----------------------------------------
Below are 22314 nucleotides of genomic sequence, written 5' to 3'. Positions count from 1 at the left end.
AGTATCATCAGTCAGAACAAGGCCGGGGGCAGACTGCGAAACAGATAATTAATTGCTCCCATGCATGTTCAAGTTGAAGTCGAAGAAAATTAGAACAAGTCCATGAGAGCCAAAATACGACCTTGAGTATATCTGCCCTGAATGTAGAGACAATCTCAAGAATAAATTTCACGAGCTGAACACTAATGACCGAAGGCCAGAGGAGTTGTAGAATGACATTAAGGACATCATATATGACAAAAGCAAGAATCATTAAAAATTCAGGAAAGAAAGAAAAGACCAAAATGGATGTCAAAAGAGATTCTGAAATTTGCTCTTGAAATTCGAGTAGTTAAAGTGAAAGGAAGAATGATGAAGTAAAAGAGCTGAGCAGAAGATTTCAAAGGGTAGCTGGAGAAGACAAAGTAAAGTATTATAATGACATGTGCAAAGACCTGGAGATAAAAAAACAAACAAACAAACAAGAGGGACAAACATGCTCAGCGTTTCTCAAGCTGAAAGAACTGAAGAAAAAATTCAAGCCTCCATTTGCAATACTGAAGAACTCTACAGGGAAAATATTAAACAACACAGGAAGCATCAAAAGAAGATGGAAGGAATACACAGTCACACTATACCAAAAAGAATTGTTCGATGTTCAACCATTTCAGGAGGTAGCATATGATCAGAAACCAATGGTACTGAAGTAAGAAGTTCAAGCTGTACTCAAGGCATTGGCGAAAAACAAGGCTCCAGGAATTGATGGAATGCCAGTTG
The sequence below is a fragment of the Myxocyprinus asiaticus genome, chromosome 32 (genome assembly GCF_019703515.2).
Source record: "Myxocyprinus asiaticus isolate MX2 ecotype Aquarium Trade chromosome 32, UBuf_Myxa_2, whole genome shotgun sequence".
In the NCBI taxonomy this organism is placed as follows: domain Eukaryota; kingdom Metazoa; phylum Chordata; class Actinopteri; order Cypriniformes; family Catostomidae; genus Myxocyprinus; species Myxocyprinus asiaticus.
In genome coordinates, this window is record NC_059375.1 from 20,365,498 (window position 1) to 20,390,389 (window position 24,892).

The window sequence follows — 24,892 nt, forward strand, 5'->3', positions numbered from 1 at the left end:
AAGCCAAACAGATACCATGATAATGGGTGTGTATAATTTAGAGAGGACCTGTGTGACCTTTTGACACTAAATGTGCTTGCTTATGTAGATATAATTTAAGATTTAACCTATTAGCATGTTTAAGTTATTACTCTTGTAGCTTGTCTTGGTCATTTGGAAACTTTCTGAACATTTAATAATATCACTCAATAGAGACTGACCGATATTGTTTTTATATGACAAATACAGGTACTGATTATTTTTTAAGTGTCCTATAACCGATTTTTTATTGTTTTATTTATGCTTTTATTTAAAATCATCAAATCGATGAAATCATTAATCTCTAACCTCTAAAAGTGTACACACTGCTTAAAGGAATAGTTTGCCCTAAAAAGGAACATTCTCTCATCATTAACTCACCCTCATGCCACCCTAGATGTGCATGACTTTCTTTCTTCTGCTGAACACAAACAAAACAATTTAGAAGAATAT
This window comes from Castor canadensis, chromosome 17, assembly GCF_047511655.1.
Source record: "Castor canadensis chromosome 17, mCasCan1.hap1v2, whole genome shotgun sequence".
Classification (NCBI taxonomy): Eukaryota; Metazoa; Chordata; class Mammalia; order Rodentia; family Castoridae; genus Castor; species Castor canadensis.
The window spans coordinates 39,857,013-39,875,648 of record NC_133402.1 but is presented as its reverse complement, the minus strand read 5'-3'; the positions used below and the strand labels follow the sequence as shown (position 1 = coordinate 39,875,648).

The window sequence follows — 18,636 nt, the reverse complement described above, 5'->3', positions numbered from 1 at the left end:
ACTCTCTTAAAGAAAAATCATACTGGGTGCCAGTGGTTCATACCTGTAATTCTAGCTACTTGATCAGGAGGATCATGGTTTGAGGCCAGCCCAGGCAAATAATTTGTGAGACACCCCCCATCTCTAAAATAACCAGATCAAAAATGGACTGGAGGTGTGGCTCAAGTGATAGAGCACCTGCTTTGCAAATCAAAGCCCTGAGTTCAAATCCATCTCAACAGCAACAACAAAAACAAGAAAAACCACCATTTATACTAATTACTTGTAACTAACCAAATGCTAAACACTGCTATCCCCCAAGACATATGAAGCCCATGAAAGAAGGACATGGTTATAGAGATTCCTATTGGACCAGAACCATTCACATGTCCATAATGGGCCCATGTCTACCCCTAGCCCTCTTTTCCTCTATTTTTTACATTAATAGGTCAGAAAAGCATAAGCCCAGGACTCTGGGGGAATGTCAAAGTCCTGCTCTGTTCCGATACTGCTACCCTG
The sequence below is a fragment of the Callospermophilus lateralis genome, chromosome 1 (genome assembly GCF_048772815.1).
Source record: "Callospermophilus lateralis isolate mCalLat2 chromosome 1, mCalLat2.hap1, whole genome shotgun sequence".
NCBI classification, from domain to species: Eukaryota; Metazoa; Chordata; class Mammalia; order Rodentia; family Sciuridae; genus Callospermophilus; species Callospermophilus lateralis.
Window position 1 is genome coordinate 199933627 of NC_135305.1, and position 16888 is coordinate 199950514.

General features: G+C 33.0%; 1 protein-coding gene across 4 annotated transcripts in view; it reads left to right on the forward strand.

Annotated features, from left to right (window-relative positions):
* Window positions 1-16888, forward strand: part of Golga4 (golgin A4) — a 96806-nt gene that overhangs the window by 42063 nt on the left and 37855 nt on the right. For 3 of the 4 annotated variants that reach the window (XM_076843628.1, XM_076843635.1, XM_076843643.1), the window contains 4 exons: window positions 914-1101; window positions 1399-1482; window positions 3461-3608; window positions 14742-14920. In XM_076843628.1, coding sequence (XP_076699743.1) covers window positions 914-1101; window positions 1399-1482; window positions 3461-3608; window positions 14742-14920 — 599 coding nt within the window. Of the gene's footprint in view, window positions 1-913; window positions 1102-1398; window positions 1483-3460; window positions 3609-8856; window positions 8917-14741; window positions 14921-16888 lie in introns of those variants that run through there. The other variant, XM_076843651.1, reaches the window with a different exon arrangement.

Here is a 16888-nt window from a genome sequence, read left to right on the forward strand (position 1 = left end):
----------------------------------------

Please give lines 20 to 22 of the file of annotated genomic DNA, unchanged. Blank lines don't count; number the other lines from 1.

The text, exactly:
Annotated features, from left to right (window-relative positions):
* Window positions 1-16888, forward strand: part of Golga4 (golgin A4) — a 96806-nt gene that overhangs the window by 42063 nt on the left and 37855 nt on the right. For 3 of the 4 annotated variants that reach the window (XM_076843628.1, XM_076843635.1, XM_076843643.1), the window contains 4 exons: window positions 914-1101; window positions 1399-1482; window positions 3461-3608; window positions 14742-14920. In XM_076843628.1, coding sequence (XP_076699743.1) covers window positions 914-1101; window positions 1399-1482; window positions 3461-3608; window positions 14742-14920 — 599 coding nt within the window. Of the gene's footprint in view, window positions 1-913; window positions 1102-1398; window positions 1483-3460; window positions 3609-8856; window positions 8917-14741; window positions 14921-16888 lie in introns of those variants that run through there. The other variant, XM_076843651.1, reaches the window with a different exon arrangement.

Here is a 16888-nt window from a genome sequence, read left to right on the forward strand (position 1 = left end):